2. Cacao nibs are a raw, pure form of chocolate, made from the crushed dried cocoa bean. Pretty much, they are nature’s chocolate chip. They have a deep chocolate flavor and a little goes a long way. Texture-wise, they sort of remind me of Buncha Crunch (remember those? Do they even still make those anymore?)

Tostones (Latin/Caribbean) 

Since I had plantains on hand anyway to try Mangú, I took the opportunity to try something else I’d wanted to make for awhile: Tostones.

Tostones are another popular Latin and Caribbean snack food. It is something eaten the way we eat potato chips or even french fries. Sometimes they are topped with cheese or dipped in a sauce, both options sound great to me! They are twice-fried plantains and they are super easy and delicious!

Plantains are nutritionally very beneficial. They are low in fat and calories (well, before you fry them anyway!). They are also chock full of vitamin A & C, Magnesium and potassium, even more than their cousin, the banana.

All you need are plantains, olive oil, and salt. You can buy plantains at most major grocery stores. I found mine at Sprouts for .99 each.

I initially tried to peel the plantain the same way I peel a banana, but it is too firm and it doesn’t peel the same way. I found it was much easier to cut off the ends and cut the plantain in half.

Then, cut a slit through part of the peel and slide your thumb underneath, separating the peel from the fruit. Just work your way around and the peel will come right off.

Slice the plantains into thick coins, about 1″ thick.

Fry the slices in vegetable oil until golden brown, about 3 to 3-1/2 minutes per side. Take them out of the oil and smash them. You can get a tostonera, which is a utensil for smashing out tostones, but I’m willing to bet most people don’t have one. I just used the bottom of an olive oil bottle. You can use whatever you have on hand.

Put the smashed plantains back in the oil for about 1 minute more on each side.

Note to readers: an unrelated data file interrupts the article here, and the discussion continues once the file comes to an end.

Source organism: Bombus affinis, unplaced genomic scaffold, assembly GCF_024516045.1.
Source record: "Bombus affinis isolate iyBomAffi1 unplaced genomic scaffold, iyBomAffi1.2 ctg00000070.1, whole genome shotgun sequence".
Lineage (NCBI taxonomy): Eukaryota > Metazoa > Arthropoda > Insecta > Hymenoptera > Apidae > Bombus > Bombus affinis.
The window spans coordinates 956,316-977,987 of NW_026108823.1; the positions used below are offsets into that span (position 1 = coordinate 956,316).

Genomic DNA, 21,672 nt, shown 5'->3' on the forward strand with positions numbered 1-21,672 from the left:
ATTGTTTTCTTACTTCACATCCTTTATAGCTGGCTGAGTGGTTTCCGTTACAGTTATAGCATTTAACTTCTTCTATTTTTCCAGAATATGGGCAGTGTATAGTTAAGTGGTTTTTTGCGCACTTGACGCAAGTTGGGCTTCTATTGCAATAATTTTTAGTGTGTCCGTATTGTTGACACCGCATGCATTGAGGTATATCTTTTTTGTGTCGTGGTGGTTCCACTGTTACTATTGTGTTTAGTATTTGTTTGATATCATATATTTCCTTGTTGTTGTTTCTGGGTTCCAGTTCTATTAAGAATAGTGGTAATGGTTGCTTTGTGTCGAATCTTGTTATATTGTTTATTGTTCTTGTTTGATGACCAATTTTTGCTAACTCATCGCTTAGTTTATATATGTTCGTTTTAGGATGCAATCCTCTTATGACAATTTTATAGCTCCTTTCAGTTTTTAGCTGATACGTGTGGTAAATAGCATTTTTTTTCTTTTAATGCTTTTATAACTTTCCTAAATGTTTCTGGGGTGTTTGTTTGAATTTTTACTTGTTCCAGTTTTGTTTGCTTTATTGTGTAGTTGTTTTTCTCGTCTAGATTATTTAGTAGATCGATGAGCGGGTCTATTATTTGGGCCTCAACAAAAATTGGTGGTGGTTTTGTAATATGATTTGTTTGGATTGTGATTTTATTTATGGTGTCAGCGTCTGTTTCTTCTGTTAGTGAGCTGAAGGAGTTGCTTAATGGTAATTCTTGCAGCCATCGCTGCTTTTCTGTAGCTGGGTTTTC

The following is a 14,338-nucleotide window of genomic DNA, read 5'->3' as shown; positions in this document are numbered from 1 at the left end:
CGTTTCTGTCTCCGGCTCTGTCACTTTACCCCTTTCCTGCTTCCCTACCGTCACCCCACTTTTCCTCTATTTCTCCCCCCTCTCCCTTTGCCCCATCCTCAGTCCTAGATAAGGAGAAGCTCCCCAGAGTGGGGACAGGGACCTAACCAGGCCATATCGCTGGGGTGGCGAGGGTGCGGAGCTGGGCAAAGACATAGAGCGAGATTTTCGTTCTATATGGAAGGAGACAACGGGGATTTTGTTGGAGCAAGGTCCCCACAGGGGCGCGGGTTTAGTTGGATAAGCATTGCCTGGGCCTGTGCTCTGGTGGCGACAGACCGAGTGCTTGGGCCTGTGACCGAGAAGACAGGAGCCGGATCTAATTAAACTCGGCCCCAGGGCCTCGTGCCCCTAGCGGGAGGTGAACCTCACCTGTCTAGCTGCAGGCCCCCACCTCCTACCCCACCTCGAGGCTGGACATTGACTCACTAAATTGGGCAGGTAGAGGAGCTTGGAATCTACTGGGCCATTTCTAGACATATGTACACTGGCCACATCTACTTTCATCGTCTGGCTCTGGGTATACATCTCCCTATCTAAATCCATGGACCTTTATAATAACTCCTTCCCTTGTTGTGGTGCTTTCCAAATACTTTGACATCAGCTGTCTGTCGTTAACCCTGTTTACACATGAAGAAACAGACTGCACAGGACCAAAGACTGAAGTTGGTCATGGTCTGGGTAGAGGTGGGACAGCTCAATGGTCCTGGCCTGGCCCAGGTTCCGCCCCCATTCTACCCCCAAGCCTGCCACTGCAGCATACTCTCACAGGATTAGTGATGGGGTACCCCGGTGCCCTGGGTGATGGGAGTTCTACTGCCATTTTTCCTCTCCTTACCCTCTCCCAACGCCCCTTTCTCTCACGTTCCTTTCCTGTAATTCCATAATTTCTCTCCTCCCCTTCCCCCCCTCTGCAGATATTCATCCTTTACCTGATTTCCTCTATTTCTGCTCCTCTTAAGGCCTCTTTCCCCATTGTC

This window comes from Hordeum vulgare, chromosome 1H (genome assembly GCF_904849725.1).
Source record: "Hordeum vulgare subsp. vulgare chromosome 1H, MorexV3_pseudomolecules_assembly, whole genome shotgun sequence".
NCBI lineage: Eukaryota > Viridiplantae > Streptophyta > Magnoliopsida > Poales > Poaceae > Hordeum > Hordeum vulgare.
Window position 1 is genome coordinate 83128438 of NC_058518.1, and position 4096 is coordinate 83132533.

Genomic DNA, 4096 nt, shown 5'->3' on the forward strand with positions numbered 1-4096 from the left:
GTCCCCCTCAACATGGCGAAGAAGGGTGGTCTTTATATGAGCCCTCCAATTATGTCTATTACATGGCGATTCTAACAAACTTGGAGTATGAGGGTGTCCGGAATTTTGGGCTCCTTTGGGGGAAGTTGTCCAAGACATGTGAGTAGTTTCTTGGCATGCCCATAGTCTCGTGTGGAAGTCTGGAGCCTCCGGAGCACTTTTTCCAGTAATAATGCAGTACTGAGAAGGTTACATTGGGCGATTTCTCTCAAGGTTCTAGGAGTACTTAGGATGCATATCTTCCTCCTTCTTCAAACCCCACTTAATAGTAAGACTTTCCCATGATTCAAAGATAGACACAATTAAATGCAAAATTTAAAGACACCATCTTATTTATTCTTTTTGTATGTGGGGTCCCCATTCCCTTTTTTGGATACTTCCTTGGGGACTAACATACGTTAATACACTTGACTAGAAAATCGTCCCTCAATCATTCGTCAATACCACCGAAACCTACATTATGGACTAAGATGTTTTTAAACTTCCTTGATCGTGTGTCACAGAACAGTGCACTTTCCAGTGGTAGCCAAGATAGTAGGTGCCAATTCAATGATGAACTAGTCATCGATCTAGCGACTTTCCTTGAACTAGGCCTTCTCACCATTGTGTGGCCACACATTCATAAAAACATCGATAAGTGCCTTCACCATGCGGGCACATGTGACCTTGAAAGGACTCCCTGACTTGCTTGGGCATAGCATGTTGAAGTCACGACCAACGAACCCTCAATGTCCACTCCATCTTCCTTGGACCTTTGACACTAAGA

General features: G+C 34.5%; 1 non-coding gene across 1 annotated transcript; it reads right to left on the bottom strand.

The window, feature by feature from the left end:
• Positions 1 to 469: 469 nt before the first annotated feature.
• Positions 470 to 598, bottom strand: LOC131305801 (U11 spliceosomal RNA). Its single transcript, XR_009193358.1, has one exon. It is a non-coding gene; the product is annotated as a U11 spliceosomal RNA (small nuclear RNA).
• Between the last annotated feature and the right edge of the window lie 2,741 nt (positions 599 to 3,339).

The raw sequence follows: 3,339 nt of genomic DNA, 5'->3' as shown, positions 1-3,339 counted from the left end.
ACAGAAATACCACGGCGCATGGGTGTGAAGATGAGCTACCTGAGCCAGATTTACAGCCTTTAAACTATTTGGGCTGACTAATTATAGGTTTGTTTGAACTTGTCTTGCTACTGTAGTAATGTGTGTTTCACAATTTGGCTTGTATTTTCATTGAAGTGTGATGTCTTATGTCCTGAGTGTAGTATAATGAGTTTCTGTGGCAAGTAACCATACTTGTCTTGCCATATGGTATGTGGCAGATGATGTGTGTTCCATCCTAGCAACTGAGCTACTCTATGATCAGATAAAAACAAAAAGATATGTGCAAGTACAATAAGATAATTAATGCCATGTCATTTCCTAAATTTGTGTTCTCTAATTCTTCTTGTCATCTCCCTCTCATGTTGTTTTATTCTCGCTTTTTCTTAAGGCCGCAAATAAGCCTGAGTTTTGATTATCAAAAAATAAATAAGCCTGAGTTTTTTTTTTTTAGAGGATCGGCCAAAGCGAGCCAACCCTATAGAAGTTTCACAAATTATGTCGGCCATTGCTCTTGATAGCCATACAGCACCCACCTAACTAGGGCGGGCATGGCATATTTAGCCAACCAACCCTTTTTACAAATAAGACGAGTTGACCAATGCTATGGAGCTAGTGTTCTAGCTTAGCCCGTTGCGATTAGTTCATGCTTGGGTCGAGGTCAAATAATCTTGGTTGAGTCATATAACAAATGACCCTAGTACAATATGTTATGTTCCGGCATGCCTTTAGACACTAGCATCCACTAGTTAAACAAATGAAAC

Take them out of the oil and add a little salt (to taste) immediately.  Let them cool for a minute before trying them because they will be hot right out of the oil.

These were so good! They were crispy on the outside and slightly creamy on the inside. I could see why these are so popular. I loved them and will definitely be making them again!

Can we talk about Chia Pudding for a second?

OK, so I’ve seen tons of recipes for Chia Pudding and I’ve heard all about how delicious it is and how it is a healthy addition to your diet. Well, who doesn’t like pudding?! I thought I’d give it a try.

Here’s how chia pudding works: when the chia seeds are soaked in liquid, they get all gelatinous, mixing with the liquid and forming a pudding-like consistency. You can leave the seeds as they are and it will be similar to tapioca, or you can blend them up and make it smoother. I’m a big texture person, so I blended mine up. I used chocolate almond milk as my liquid and mixed in slivered almonds, cinnamon, and a little vanilla extract. Sounds pretty tasty, right? Ugh… if only…


Let me break it down for you:

  1. When I opened the chia seed package, I expected to smell nothing. That is not the case. They smell earthy, and not in a good way. They smell like seeds. Like seeds you are planting in a garden. They do not smell like something I would put in my food.
  2. Everything mixed together fine and the “pudding” was ready in only a couple hours.
  3. The texture was weird with the seeds still whole, so I decided to blend it up. I saw a picture on another blog of blended up chia pudding and it was smooth and silky. I think she just used a photo of actual chocolate pudding because when I blended mine, you could still see bits of chia seed. It was fine, though, texturally speaking.
  4. The pudding tasted NOTHING like chocolate. Or pudding. Not even a teeny, tiny, little bit. You know what it tasted like? Seeds. Like seed you are planting in a garden. I could taste a hint of the cinnamon I added, but none of the almonds. I ended up adding a bit more vanilla, some sliced bananas, and peanut butter, but it was still very bland and seedy.

Bottom line: It was not good. I mean, it was edible enough in that it didn’t make my stomach turn. I ate it for breakfast 3 days in a row to give it a fair chance, so I feel like I’ve earned the right to say I do not like it. Maybe chia should just stay on weird pet-statues.

Cha-cha-cha- Chia!!

I cannot deny the health benefits of chia seed pudding, but I feel like I was duped, like that time I tried Kale Chips only to discover it was like eating bitter, crunchy leaves. “You won’t miss the real thing” they say.

Yeah, right.